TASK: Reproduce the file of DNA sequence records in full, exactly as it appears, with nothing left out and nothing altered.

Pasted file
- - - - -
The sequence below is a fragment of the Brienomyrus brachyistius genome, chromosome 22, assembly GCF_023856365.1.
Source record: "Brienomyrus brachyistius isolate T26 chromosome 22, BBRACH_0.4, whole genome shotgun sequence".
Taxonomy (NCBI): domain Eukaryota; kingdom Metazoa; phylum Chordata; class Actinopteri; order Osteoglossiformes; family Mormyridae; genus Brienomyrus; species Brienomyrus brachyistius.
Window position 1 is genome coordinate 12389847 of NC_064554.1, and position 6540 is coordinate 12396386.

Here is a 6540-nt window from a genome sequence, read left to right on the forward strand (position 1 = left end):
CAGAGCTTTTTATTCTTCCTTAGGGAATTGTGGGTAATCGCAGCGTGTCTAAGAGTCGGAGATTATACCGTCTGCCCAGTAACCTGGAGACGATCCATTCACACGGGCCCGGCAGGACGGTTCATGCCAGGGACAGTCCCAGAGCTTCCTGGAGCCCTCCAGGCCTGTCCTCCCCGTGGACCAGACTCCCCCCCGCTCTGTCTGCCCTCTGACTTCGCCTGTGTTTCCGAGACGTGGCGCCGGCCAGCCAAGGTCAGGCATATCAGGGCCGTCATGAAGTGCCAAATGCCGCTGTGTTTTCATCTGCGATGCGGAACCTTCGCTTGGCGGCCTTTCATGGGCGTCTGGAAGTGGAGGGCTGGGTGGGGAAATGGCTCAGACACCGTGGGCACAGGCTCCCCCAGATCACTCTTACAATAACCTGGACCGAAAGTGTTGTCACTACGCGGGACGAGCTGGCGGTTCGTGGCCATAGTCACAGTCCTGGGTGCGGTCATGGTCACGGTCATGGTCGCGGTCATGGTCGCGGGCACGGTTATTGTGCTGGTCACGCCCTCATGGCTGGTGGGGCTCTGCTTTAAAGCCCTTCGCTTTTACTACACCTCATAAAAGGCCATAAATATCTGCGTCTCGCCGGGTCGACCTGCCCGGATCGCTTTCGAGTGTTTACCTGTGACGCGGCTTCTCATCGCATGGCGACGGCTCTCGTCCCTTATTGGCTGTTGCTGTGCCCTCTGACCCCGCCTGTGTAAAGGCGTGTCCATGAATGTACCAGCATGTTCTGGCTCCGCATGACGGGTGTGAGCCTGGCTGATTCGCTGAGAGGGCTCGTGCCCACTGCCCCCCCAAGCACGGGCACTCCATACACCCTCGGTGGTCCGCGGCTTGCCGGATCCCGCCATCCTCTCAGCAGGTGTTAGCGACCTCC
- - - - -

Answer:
The sequence below is a fragment of the Brienomyrus brachyistius genome, chromosome 22, assembly GCF_023856365.1.
Source record: "Brienomyrus brachyistius isolate T26 chromosome 22, BBRACH_0.4, whole genome shotgun sequence".
Taxonomy (NCBI): domain Eukaryota; kingdom Metazoa; phylum Chordata; class Actinopteri; order Osteoglossiformes; family Mormyridae; genus Brienomyrus; species Brienomyrus brachyistius.
Window position 1 is genome coordinate 12389847 of NC_064554.1, and position 6540 is coordinate 12396386.

Here is a 6540-nt window from a genome sequence, read left to right on the forward strand (position 1 = left end):
CAGAGCTTTTTATTCTTCCTTAGGGAATTGTGGGTAATCGCAGCGTGTCTAAGAGTCGGAGATTATACCGTCTGCCCAGTAACCTGGAGACGATCCATTCACACGGGCCCGGCAGGACGGTTCATGCCAGGGACAGTCCCAGAGCTTCCTGGAGCCCTCCAGGCCTGTCCTCCCCGTGGACCAGACTCCCCCCCGCTCTGTCTGCCCTCTGACTTCGCCTGTGTTTCCGAGACGTGGCGCCGGCCAGCCAAGGTCAGGCATATCAGGGCCGTCATGAAGTGCCAAATGCCGCTGTGTTTTCATCTGCGATGCGGAACCTTCGCTTGGCGGCCTTTCATGGGCGTCTGGAAGTGGAGGGCTGGGTGGGGAAATGGCTCAGACACCGTGGGCACAGGCTCCCCCAGATCACTCTTACAATAACCTGGACCGAAAGTGTTGTCACTACGCGGGACGAGCTGGCGGTTCGTGGCCATAGTCACAGTCCTGGGTGCGGTCATGGTCACGGTCATGGTCGCGGTCATGGTCGCGGGCACGGTTATTGTGCTGGTCACGCCCTCATGGCTGGTGGGGCTCTGCTTTAAAGCCCTTCGCTTTTACTACACCTCATAAAAGGCCATAAATATCTGCGTCTCGCCGGGTCGACCTGCCCGGATCGCTTTCGAGTGTTTACCTGTGACGCGGCTTCTCATCGCATGGCGACGGCTCTCGTCCCTTATTGGCTGTTGCTGTGCCCTCTGACCCCGCCTGTGTAAAGGCGTGTCCATGAATGTACCAGCATGTTCTGGCTCCGCATGACGGGTGTGAGCCTGGCTGATTCGCTGAGAGGGCTCGTGCCCACTGCCCCCCCAAGCACGGGCACTCCATACACCCTCGGTGGTCCGCGGCTTGCCGGATCCCGCCATCCTCTCAGCAGGTGTTAGCGACCTCC